Last year reminded investors that investing in China, although it's the largest developing economy, carries plenty of risk.
Amid a severe regulatory crackdown enacted by Beijing, consumer education and online education equities, among others, tumbled. By the time 2021 drew to a close, the MSCI China Index plunged 21.7% while the MSCI Emerging Markets Index lost just 3.6%.
The calamity experienced last year wasn't the first time the Chinese Communist Party (CCP) targeted a specific industry for reform. It probably won't be the last and that's a reminder that investing in emerging markets, China in particular, carries ample risk that advisors need to make clients aware.
That doesn't mean the long-term case for investing in China should be ignored. In fact, some market observers argue that as the world adopts more environmental, social and governance (ESG) regulations, China is a market that stands to benefit.
Hear It Out
As advisors well know, the mix of China and ESG is not without controversy. The country is the world's largest polluter, meaning it earns poor environmental marks. As for China's shortcomings in the social and governance departments, suffice to say that's a multi-piece series unto itself and the crux of it wouldn't be flattering.
However, there are signs China is attempting to make some progress in the ESG department. At the corporate level, those include enhanced worker benefits, increasing prioritization of social impact and more environmental protection, among others.
“These new regulations came at a cost to profits in China’s internet sector. On September 2nd, Alibaba announced they will invest $15.5 billion USD into a 'common prosperity' fund by 2025,” according to KraneShares research. “Likewise, Tencent pledged $7.7 billion toward common prosperity. This money will go toward increasing subsidies for small and medium-sized enterprises and toward improving wages, insurance, and protection for gig economy workers such as couriers and ride-hailing drivers.”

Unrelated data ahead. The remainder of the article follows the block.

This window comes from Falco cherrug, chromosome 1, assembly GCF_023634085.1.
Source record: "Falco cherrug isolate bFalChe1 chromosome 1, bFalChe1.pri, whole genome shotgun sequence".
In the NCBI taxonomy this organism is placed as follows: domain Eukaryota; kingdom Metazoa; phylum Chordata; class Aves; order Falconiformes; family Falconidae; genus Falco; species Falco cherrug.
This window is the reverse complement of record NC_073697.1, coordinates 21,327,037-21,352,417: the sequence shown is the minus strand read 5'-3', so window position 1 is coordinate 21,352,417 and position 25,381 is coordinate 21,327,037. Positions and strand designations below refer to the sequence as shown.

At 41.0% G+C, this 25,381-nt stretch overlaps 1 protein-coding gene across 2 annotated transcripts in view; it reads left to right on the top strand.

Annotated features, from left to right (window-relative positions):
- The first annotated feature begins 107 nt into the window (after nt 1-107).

Something for advisors to discuss with clients, particularly as they get more in tune with and curious about ESG, is that more ESG regulation can bear fruit at the equity level. Using the MSCI ESG leaders indexes for the USA, Europe, and China as the gauges, it's clear more ESG regulation provides a boost for Chinese stocks.
“In the less-regulated US market, we found ESG does not have a significant impact on performance over the past 10 years, accounting for a cumulative outperformance of 4.3%,” notes KraneShares. “In Europe, the opposite was true; ESG provided a consistent performance boost across the period, accounting for a total outperformance of 23.9%. In China, however, the effect was the most pronounced. Since the inception of the China ESG index on July 13, 2013, it provided a cumulative outperformance of 102.1%.”
Since 2013, the China ESG Leaders benchmark more regularly outperformed the MSCI China Index than did the U.S. and Europe equivalents relative to the non-ESG indexes.
China: A Credible ESG Destination
Advisors understand the China/ESG marriage can be a difficult one for many clients to stomach, it's one with increasing merit.
Add to that, it's actually less controversial than what is found in developed markets. Think about it. The toxic political environment in Washington, D.C. and allegations of greenwashing are elevating ESG skepticism in the U.S. China doesn't have to contend with that because Beijing can do as it pleases. Plus, Chinese ESG stocks are inexpensive relative to developed market peers.
“As investors look for new opportunities in 2022, China stands out with its more reasonable valuations following a year of regulatory catch up on data and climate issues. China equities may be poised for accelerated growth next year, and ESG could be the key to outperformance within China,” concludes KraneShares.